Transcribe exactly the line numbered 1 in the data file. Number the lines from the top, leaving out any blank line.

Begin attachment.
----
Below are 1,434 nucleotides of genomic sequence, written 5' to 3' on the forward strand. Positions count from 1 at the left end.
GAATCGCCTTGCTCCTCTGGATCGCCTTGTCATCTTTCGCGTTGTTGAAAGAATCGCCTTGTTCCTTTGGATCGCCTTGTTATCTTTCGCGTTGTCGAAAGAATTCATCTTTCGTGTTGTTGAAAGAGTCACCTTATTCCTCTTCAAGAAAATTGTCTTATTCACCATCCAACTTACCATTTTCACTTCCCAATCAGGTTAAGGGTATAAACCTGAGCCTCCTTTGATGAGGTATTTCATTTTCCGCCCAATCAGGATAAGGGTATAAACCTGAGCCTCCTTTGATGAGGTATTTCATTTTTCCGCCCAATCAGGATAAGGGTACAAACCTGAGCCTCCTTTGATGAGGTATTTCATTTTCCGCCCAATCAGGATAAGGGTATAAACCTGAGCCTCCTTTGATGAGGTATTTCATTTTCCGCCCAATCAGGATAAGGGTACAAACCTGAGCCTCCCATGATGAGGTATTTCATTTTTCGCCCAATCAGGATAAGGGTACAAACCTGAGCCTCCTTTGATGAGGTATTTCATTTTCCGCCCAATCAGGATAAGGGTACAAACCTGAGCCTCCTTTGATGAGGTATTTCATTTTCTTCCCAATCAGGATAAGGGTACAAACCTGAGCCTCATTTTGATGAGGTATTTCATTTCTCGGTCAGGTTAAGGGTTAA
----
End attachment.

Below are 1,434 nucleotides of genomic sequence, written 5' to 3' on the forward strand. Positions count from 1 at the left end.